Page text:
When I was a child in the early 1900s, most working-class people had life insurance because it was a dreadful stigma for there not to be enough money for a proper funeral. The insurance started as soon as a new baby was born, when the parents who could afford it would take out what was called a penny policy.
There was also insurance for the contents of the house but not for the house itself because all the houses where I lived on the Huxley Estate in Edmonton (now Enfield) were rented, not owned.
If you have an old photo which illustrates the way of life described here, I would very much appreciate a copy.
An agent from the insurance company would call at the house every month to collect to the money, and he (never she) would enter the payment into a book that he carried.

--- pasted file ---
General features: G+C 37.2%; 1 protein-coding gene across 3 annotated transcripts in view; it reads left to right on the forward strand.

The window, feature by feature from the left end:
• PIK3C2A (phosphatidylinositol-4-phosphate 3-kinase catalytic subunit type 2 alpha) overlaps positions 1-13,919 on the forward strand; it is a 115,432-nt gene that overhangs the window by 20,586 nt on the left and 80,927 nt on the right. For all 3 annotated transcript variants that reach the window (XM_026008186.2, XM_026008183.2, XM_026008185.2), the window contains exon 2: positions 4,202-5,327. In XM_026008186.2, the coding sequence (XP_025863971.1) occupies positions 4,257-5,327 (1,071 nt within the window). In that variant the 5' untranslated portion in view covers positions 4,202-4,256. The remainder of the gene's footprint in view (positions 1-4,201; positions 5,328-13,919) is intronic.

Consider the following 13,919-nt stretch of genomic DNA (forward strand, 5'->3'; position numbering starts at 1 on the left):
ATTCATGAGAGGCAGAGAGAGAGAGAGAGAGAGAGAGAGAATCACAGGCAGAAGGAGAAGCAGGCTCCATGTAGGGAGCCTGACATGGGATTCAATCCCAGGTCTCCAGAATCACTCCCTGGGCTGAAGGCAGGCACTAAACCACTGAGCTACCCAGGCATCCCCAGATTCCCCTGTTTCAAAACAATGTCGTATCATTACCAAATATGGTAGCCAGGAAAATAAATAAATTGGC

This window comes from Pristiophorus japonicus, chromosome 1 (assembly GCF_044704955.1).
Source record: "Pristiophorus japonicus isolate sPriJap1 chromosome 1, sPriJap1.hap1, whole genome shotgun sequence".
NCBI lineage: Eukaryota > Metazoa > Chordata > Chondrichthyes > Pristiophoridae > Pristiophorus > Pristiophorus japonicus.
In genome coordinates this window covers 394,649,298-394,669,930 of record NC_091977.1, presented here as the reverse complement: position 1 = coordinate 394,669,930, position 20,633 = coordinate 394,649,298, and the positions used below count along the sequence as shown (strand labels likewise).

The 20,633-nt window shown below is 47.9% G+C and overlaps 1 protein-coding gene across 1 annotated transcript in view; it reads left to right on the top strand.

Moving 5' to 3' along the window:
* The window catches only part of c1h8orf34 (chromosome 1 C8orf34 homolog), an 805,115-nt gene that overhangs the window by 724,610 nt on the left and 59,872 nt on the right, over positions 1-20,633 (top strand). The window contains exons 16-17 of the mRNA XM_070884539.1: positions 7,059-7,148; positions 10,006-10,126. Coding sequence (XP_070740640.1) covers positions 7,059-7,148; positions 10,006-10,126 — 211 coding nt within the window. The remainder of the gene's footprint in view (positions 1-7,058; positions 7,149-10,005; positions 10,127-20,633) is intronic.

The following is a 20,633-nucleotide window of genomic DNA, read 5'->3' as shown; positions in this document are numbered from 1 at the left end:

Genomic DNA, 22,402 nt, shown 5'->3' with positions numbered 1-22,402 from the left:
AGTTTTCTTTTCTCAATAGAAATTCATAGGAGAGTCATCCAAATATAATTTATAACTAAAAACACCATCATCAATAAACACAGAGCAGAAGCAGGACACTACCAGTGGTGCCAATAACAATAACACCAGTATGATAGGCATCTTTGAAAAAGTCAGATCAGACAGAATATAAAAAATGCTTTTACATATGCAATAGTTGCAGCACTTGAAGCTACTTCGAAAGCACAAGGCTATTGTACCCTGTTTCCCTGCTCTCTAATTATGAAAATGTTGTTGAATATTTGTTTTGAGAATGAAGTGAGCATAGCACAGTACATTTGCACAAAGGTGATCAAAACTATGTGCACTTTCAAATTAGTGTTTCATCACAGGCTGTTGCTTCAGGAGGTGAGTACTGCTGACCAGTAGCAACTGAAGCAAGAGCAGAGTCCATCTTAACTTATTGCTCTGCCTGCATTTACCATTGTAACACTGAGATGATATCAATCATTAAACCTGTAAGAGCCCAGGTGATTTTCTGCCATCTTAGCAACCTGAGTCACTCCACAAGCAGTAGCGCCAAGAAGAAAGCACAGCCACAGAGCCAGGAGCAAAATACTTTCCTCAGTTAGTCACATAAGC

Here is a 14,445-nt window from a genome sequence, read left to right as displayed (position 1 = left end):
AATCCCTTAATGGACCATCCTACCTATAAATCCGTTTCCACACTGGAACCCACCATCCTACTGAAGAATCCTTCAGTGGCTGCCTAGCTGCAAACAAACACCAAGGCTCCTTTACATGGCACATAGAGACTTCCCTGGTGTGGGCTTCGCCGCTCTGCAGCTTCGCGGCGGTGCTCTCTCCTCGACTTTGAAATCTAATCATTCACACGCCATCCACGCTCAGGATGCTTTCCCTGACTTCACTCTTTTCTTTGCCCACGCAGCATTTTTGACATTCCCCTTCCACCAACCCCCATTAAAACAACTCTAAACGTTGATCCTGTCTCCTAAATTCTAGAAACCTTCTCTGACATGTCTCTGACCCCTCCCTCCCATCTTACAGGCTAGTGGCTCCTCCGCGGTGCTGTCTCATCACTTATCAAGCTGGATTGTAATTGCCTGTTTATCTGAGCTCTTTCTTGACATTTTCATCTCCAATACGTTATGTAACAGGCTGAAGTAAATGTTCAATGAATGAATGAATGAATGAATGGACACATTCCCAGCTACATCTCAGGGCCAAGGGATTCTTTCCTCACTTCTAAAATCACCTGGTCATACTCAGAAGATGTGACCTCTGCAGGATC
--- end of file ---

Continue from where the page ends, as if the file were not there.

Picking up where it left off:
Agents were paid on commission. So a successful agent had to have an outgoing personality, seem trustworthy and have a persuasive tongue. He made it his business to know wherever there was a new baby and would do his utmost to get the business ahead of other agents.
After a certain number of years the penny policy would be free.
Our insurance man was Mr Clarke. My mother said time and time again what a nice man he was. Little did I know then that I would later marry his second son, Len. Len tended to keep himself to himself, so would never have had the outgoing personality to be an insurance agent. His sister, Doris, on the other hand, who was always ready with a smile and a "good morning" did join her father at the Prudential.